Published: Tuesday, Aug. 19 2014 10:10 a.m. MDT
The more our government (with either political party in power) meddles and
micromanages every part of our lives, the more we will see books and movies
dealing with governments that micromanage people's lives.
Re: ""When you have a society [in which] General Electric gets away
without paying any taxes on their profits, and where [the government] has the
gall to take $15 billion of food stamps away . . . ."You mean
Hollywood believes Hunger Games is about a corporatist dystopia?Hmmmmmm.Sure smells like a much more common, much more likely
Orwellian leftist dystopia, to me.
The Hunger Games. Both times my wife and I have watched these movies we come
away saying the same things - there is a stark parallel to the direction the
United States is headed today and the Big Brother government that president Snow
has established in the Hunger Games. Of course this is Hollywood and not to be
taken too serious but it does strike a nerve or two. Consider the following in
the Hunger games...*the complete politically correct society they
live in. No one dare state the obvious ...at least not in public. *the
giant all-powerful federal government with zero rights give to the people*the rich fat cats who live at the top compared to the poverty amoung everyone
else*the constant spying by the federal government and the parinoia by the
peopleYou can't watch these movies without feeling queezy about
the state of the union today. I almost feel like I am watching the future of
America in about 75 years. The Hunger Games to me represents a
Communist society at its worst and politically aligns itself with the current
far left ideology of today.
Hollywood is far left politically so naturally they color their movie scripts
with all sorts of leftist propaganda from global warming to a socialist godless
society. The last movie I watched - and really liked - was Lone Survivor.
Probably the only movie I will watch for the entire year. The rest are just too
predictable and too political and raunchy morally. *I will say I
think they blew it with the Hunger Games. The Hunger Games sort of back fires on
the leftist agenda showing what a far left society could look like. I doubt
Hollywood wanted that reaction.
Well how much of this is actually the fiction being popular and how much of it
is just some people seeing politics in everything? It expands to everything else
as well. People say the Lego Movie is anti-capitalist, or that Frozen is
pro-gay, others..."The Hunger Games to me represents a Communist
society at its worst and politically aligns itself with the current far left
ideology of today."say things like that.
A lot of children's literature has been political in nature. Ayn Rand, for
The reason?Quite simply -- This generation - Generation Y -
has watched the rich get insanely richer, and poor getting poorer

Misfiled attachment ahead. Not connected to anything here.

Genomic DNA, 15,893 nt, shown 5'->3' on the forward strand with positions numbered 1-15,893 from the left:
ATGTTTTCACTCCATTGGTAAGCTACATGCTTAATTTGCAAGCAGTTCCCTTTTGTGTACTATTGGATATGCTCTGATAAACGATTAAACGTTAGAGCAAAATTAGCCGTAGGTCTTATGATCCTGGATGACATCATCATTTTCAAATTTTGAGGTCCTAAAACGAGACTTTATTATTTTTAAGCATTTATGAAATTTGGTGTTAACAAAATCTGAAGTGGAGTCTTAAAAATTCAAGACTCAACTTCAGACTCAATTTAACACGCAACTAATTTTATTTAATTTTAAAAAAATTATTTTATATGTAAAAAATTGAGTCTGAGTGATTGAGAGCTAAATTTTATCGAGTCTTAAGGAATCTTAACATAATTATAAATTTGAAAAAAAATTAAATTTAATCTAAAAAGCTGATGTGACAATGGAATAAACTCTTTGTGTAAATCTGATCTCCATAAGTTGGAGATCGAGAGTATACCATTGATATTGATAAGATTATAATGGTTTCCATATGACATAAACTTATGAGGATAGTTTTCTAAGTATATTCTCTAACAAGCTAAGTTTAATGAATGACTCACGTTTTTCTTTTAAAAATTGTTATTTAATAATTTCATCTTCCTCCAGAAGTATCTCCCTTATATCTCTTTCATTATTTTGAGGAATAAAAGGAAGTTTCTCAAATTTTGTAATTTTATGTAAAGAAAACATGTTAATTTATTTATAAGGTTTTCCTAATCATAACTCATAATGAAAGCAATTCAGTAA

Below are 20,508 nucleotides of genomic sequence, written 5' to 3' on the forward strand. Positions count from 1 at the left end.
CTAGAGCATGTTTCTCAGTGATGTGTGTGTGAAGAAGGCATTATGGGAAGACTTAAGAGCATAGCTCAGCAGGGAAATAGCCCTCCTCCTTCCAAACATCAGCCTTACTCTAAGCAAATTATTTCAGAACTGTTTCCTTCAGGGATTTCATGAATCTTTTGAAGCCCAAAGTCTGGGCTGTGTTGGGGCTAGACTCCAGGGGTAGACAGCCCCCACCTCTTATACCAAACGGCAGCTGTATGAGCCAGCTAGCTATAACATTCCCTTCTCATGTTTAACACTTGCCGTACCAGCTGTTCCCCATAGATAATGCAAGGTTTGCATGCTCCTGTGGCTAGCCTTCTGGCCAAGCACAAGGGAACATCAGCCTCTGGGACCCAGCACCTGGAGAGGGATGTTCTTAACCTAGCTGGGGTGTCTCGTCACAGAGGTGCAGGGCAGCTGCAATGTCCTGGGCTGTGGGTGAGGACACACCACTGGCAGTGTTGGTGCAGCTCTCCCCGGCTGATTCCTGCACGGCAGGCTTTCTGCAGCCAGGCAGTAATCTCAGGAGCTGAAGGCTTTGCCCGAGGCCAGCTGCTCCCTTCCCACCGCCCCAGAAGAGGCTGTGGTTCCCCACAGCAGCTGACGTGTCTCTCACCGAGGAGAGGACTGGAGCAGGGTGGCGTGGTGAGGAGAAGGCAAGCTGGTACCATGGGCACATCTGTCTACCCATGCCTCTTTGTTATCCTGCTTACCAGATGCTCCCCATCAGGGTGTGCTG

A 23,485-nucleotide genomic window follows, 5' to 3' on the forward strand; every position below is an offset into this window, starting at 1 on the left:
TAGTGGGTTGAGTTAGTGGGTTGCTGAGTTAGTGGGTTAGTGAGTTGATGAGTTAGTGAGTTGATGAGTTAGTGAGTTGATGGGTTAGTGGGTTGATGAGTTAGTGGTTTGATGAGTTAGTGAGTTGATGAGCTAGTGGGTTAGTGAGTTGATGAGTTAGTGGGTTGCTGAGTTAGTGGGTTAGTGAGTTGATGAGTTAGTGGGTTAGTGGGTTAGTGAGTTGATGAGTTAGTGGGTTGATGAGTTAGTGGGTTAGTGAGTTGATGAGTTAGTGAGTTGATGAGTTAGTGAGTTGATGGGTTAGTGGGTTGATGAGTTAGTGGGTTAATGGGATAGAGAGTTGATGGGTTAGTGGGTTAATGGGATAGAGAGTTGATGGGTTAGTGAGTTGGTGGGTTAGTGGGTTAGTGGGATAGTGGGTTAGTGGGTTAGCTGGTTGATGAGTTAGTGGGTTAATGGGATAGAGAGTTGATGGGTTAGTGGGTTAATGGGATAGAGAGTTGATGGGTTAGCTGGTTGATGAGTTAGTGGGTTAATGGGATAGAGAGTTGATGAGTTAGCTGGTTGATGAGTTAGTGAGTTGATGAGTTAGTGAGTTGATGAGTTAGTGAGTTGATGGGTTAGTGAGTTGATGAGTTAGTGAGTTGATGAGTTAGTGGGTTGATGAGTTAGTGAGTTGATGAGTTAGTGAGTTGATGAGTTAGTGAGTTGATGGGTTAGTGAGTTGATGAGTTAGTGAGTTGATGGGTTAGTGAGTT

their entire lives.These movies are a grim self-fullfilling prophesy
of the direction our world is going.FYI -- It's no
different than what happened to the Jaredites, Nephites, Egytians, Greeks,Romans, snd Nazis.It had
nothing to do with SameSex marriage, or alcohol -- and EVERYTHING to do
with the un-fair distribution of the wealth, and how they treated the
poor, sick, the young and the elderly...i.e., "the least of
re:SchneeSorry guy but I only watch maybe one movie a year so I
certainly don't "see" politics in everything HOWEVER when a movie
like the Hunger Games comes out even the casual observer can't help see the
parallels to the "Orwellian" society we live in today. Somehow you
missed that? Perhaps a reading of the book "1984" would help ...at least
open your eyes a bit to the message of the Hunger Games.
Because it's easy to have polarizing characters that people can easily
re: WabbitSeasonLike talk radio stations or cable news analysis
But this isn't anything new. We have seen this throughout cinema.Who has seen Logan's Run, The Last Run, Star Wars, and Planet of the Apes
(Heston version)? Those are some of the dystopian movies that I could think of
off hand that are quite old yet contain the same message. An all controlling
government is bad and ends up enslaving and destroying its people.This is not something new, the youth have always been fearful of the all
powerful government. The ironic thing is that often they are the pawns of
collectivists that will implement the all powerful government.To
"LDS Liberal" actually, the Generation Y crowd has watched as liberal
politics destroys city after city, and does not raise the poor but only makes
the middleclass poor, and the politically connected get more wealth and power.
In other words, Generation Y sees the failure of liberalism, but doesn't
know what to do because they have been taught that freedom and capitalism are
@patriot"Somehow you missed that? "Probably because as
a lefty-liberal almost-socialist I support things like universal healthcare and
consider wealth inequality to be a major problem. There's very little